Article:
Fear of inflation is a self-fulfilling prophecy in Canada's economy: Desjardins' Royce Mendes
A recession could be in the cards for Canada’s economy, according to some prominent Bay Street economists.
The Bank of Canada has begun an aggressive course of interest rate hikes to deal with inflation, which some experts worry could push the economy over the edge.
GDP is expected to have contracted by 0.2 per cent in May, according a flash estimate from Statistics Canada on Thursday. The preliminary data is adding to fears higher interest rates are already taking a toll on growth while inflation runs rampant.
BNN Bloomberg asked some economists to provide their outlooks on the likelihood of a recession. Their answers are below.
David Doyle, North American economist and Canadian market strategist, Macquarie Group
“Our baseline is for a recession ahead in 2023. We put the odds at ~70 per cent. We forecast Canada being more severely impacted than other developed economies, such as the U.S. This means we anticipate Canada to have a larger contraction in real GDP and a more substantial rise in the unemployment rate.”
“Underpinning this dynamic are the severe structural imbalances in Canada. An extreme level of household debt and residential investment that is more than three standard deviations stretched as a share of GDP. Together with an absence of growth drivers other than housing, makes Canada’s economy more vulnerable to a recession with the consequences likely to be more severe than elsewhere.”
Doug Porter, chief economist, BMO Capital Markets
“The odds are too high for comfort. We rank the odds of recession as being less than 50/50 over the next year, but it will be a close call. The fact is that we are likely looking at a cumulative rate hike of 300 basis points (or a bit more) in North America, and that is a very serious amount of tightening in a single year, which at the very least will cut growth close to zero.”
“Neither fiscal nor monetary policy will be able to respond quickly, unless and until underlying inflation begins to recede, and recede meaningfully. Job number one for policymakers is to make sure inflation recedes before they can even contemplate supporting growth.”
Avery Shenfeld, chief economist, CIBC Capital Markets
“We're only one more stroke of bad fortune from falling into a recession by the first half of next year, but at this point we'd put the odds in the 35 per cent range. Excessive rate hikes in either the U.S. or Canada could tip us into an outright downturn. A further shock to world food and energy prices that would make it extremely difficult for central banks to contain inflation expectations while keeping the economy growing.”
Warren Lovely, chief rates and public sector strategist, National Bank Financial
“Placing definitive odds on a recession is something of a fool’s errand. If pushed, we’d assign a roughly one-third chance of recession at this point in time, although this risk assessment remains fluid. With each successive and aggressive rate hike by the Bank of Canada and the U.S. Fed, risks of a hard landing accumulate.”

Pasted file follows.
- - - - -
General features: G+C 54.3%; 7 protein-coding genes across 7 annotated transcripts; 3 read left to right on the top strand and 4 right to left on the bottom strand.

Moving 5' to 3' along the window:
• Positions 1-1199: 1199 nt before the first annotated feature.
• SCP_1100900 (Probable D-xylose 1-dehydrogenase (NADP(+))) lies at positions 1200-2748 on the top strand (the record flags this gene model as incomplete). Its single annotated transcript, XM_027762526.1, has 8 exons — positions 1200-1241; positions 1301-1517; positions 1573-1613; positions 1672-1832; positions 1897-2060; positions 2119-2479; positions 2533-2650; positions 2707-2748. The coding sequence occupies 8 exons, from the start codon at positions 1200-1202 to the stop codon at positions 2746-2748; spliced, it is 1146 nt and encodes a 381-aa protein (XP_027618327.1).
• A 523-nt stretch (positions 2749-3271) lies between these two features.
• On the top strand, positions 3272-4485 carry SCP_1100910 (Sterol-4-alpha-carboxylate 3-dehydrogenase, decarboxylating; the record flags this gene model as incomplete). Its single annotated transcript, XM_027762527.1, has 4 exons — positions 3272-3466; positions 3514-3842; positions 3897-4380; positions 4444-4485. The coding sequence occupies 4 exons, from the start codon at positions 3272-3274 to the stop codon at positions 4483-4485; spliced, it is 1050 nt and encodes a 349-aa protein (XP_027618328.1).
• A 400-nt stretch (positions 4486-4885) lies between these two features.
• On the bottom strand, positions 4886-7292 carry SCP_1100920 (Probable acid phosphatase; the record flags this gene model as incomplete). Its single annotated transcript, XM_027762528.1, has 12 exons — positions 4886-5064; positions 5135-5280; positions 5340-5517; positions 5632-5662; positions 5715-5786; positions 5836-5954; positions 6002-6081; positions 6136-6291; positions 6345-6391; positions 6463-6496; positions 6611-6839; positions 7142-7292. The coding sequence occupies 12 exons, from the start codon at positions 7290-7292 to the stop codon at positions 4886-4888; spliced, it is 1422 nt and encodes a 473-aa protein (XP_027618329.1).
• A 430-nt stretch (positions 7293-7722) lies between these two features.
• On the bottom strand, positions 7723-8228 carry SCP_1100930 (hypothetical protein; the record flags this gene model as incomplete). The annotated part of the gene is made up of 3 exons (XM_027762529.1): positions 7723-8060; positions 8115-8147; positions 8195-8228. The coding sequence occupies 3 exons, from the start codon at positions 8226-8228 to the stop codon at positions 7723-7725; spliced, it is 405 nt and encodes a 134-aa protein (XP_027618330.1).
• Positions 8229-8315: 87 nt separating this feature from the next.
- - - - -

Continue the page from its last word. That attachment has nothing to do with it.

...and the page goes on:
“Aggressive, rapid-fire rate hikes are not for the faint of heart, but by advanced economy standards, Canada might well fare better than most in the coming year or two.”
Stephen Brown, senior Canada economist, Capital Economics
“The probability of a recession in the next 12 months is about 25 per cent. That said, we should also acknowledge that the Canadian economy is enjoying a sizeable tailwind from higher commodity prices, which should support GDP growth over the next few quarters.”
“The extent to how deep the recession could be will depend on how much house prices fall. The 20 per cent drop in house prices that we forecasted over the next 18 months looks sizeable, but it would still leave prices 20 per cent higher than before the pandemic. In that scenario, we think any recession would be relatively moderate in the context of the pandemic or the recession that followed the global financial crisis, although the high debt load of the private sector means that there are meaningful downside risks.”
Jean-Francois, senior vice-president and chief economist, Scotiabank
“I don’t think a recession is coming in Canada. I would put the odds at 25 per cent or so. There is still lots of pent-up demand, balance sheets remain strong, commodity prices are reasonably high and job vacancies are at record levels. That provides a cushion to the blow to spending that inflation and interest rates are causing. If there should happen to be a recession, we do not think it would be a large one.”
Pedro Antunes, chief economist, The Conference Board of Canada
“A recession is a very real possibility, especially for 2023, but it would come first from outside Canada. We think a bumpy landing is coming but not a recession. Should it happen, the economic downturn would be most painful for Canadian households, since they’re the ones currently dealing with high inflation and rising debt financing costs.”